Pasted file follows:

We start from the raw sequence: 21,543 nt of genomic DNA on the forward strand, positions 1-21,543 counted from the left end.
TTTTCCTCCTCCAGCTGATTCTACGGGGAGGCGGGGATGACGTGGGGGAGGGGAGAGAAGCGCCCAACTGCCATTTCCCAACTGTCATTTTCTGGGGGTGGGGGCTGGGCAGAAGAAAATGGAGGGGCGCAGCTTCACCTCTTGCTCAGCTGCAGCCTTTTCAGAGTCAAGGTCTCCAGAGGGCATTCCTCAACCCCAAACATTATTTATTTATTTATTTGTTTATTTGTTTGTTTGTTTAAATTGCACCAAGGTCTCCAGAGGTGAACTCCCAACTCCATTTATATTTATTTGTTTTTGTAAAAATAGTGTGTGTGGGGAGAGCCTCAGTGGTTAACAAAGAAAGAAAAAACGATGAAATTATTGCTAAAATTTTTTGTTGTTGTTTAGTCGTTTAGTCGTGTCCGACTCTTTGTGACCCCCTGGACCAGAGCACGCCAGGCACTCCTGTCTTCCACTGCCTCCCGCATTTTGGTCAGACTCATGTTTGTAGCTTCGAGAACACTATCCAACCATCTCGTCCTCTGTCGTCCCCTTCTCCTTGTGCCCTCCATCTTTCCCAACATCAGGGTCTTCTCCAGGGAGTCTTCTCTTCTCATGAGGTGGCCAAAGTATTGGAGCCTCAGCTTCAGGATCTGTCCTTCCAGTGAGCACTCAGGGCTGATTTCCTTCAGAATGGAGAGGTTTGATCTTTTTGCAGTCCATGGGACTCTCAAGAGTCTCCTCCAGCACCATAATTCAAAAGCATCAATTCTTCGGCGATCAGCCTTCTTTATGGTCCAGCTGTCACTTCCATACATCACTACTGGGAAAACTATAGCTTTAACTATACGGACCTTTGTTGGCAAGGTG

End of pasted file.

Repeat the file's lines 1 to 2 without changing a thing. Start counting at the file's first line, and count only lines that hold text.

We start from the raw sequence: 21,543 nt of genomic DNA on the forward strand, positions 1-21,543 counted from the left end.
TTTTCCTCCTCCAGCTGATTCTACGGGGAGGCGGGGATGACGTGGGGGAGGGGAGAGAAGCGCCCAACTGCCATTTCCCAACTGTCATTTTCTGGGGGTGGGGGCTGGGCAGAAGAAAATGGAGGGGCGCAGCTTCACCTCTTGCTCAGCTGCAGCCTTTTCAGAGTCAAGGTCTCCAGAGGGCATTCCTCAACCCCAAACATTATTTATTTATTTATTTGTTTATTTGTTTGTTTGTTTAAATTGCACCAAGGTCTCCAGAGGTGAACTCCCAACTCCATTTATATTTATTTGTTTTTGTAAAAATAGTGTGTGTGGGGAGAGCCTCAGTGGTTAACAAAGAAAGAAAAAACGATGAAATTATTGCTAAAATTTTTTGTTGTTGTTTAGTCGTTTAGTCGTGTCCGACTCTTTGTGACCCCCTGGACCAGAGCACGCCAGGCACTCCTGTCTTCCACTGCCTCCCGCATTTTGGTCAGACTCATGTTTGTAGCTTCGAGAACACTATCCAACCATCTCGTCCTCTGTCGTCCCCTTCTCCTTGTGCCCTCCATCTTTCCCAACATCAGGGTCTTCTCCAGGGAGTCTTCTCTTCTCATGAGGTGGCCAAAGTATTGGAGCCTCAGCTTCAGGATCTGTCCTTCCAGTGAGCACTCAGGGCTGATTTCCTTCAGAATGGAGAGGTTTGATCTTTTTGCAGTCCATGGGACTCTCAAGAGTCTCCTCCAGCACCATAATTCAAAAGCATCAATTCTTCGGCGATCAGCCTTCTTTATGGTCCAGCTGTCACTTCCATACATCACTACTGGGAAAACTATAGCTTTAACTATACGGACCTTTGTTGGCAAGGTG